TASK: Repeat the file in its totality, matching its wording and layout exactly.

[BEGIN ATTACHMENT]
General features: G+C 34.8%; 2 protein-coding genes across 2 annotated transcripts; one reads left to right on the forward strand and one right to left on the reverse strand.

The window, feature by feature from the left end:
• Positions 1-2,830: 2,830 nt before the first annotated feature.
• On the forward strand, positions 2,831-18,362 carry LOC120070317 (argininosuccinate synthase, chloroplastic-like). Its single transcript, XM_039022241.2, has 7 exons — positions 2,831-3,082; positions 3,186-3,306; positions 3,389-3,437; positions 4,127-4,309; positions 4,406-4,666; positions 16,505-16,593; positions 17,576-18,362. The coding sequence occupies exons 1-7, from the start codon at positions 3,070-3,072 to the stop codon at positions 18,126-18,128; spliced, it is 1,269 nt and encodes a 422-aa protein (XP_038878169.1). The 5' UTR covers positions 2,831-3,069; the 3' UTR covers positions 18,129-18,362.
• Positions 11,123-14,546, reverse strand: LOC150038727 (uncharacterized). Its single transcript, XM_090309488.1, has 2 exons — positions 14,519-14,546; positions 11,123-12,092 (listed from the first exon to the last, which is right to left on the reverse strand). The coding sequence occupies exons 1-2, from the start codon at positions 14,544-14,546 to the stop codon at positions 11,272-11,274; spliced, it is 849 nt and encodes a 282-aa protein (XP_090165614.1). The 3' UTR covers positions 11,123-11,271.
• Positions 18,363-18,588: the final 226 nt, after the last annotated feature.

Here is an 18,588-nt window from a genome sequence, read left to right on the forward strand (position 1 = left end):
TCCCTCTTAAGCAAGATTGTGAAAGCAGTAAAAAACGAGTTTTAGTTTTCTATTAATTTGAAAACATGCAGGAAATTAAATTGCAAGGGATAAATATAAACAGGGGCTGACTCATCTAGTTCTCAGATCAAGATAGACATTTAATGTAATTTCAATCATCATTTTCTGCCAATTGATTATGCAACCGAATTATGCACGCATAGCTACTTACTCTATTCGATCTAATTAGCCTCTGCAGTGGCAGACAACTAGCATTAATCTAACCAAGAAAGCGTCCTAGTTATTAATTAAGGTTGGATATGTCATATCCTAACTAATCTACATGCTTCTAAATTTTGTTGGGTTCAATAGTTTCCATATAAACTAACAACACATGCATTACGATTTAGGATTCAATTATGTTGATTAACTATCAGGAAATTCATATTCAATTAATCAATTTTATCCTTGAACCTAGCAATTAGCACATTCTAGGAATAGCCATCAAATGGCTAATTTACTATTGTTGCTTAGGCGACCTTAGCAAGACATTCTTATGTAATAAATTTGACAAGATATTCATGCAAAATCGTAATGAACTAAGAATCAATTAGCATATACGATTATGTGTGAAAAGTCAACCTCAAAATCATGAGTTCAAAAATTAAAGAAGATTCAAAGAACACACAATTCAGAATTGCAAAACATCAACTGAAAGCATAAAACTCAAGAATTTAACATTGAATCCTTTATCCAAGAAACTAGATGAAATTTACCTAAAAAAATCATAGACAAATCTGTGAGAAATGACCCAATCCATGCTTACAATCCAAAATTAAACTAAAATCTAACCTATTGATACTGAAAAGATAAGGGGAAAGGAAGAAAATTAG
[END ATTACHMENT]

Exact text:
General features: G+C 34.8%; 2 protein-coding genes across 2 annotated transcripts; one reads left to right on the forward strand and one right to left on the reverse strand.

The window, feature by feature from the left end:
• Positions 1-2,830: 2,830 nt before the first annotated feature.
• On the forward strand, positions 2,831-18,362 carry LOC120070317 (argininosuccinate synthase, chloroplastic-like). Its single transcript, XM_039022241.2, has 7 exons — positions 2,831-3,082; positions 3,186-3,306; positions 3,389-3,437; positions 4,127-4,309; positions 4,406-4,666; positions 16,505-16,593; positions 17,576-18,362. The coding sequence occupies exons 1-7, from the start codon at positions 3,070-3,072 to the stop codon at positions 18,126-18,128; spliced, it is 1,269 nt and encodes a 422-aa protein (XP_038878169.1). The 5' UTR covers positions 2,831-3,069; the 3' UTR covers positions 18,129-18,362.
• Positions 11,123-14,546, reverse strand: LOC150038727 (uncharacterized). Its single transcript, XM_090309488.1, has 2 exons — positions 14,519-14,546; positions 11,123-12,092 (listed from the first exon to the last, which is right to left on the reverse strand). The coding sequence occupies exons 1-2, from the start codon at positions 14,544-14,546 to the stop codon at positions 11,272-11,274; spliced, it is 849 nt and encodes a 282-aa protein (XP_090165614.1). The 3' UTR covers positions 11,123-11,271.
• Positions 18,363-18,588: the final 226 nt, after the last annotated feature.

Here is an 18,588-nt window from a genome sequence, read left to right on the forward strand (position 1 = left end):
TCCCTCTTAAGCAAGATTGTGAAAGCAGTAAAAAACGAGTTTTAGTTTTCTATTAATTTGAAAACATGCAGGAAATTAAATTGCAAGGGATAAATATAAACAGGGGCTGACTCATCTAGTTCTCAGATCAAGATAGACATTTAATGTAATTTCAATCATCATTTTCTGCCAATTGATTATGCAACCGAATTATGCACGCATAGCTACTTACTCTATTCGATCTAATTAGCCTCTGCAGTGGCAGACAACTAGCATTAATCTAACCAAGAAAGCGTCCTAGTTATTAATTAAGGTTGGATATGTCATATCCTAACTAATCTACATGCTTCTAAATTTTGTTGGGTTCAATAGTTTCCATATAAACTAACAACACATGCATTACGATTTAGGATTCAATTATGTTGATTAACTATCAGGAAATTCATATTCAATTAATCAATTTTATCCTTGAACCTAGCAATTAGCACATTCTAGGAATAGCCATCAAATGGCTAATTTACTATTGTTGCTTAGGCGACCTTAGCAAGACATTCTTATGTAATAAATTTGACAAGATATTCATGCAAAATCGTAATGAACTAAGAATCAATTAGCATATACGATTATGTGTGAAAAGTCAACCTCAAAATCATGAGTTCAAAAATTAAAGAAGATTCAAAGAACACACAATTCAGAATTGCAAAACATCAACTGAAAGCATAAAACTCAAGAATTTAACATTGAATCCTTTATCCAAGAAACTAGATGAAATTTACCTAAAAAAATCATAGACAAATCTGTGAGAAATGACCCAATCCATGCTTACAATCCAAAATTAAACTAAAATCTAACCTATTGATACTGAAAAGATAAGGGGAAAGGAAGAAAATTAG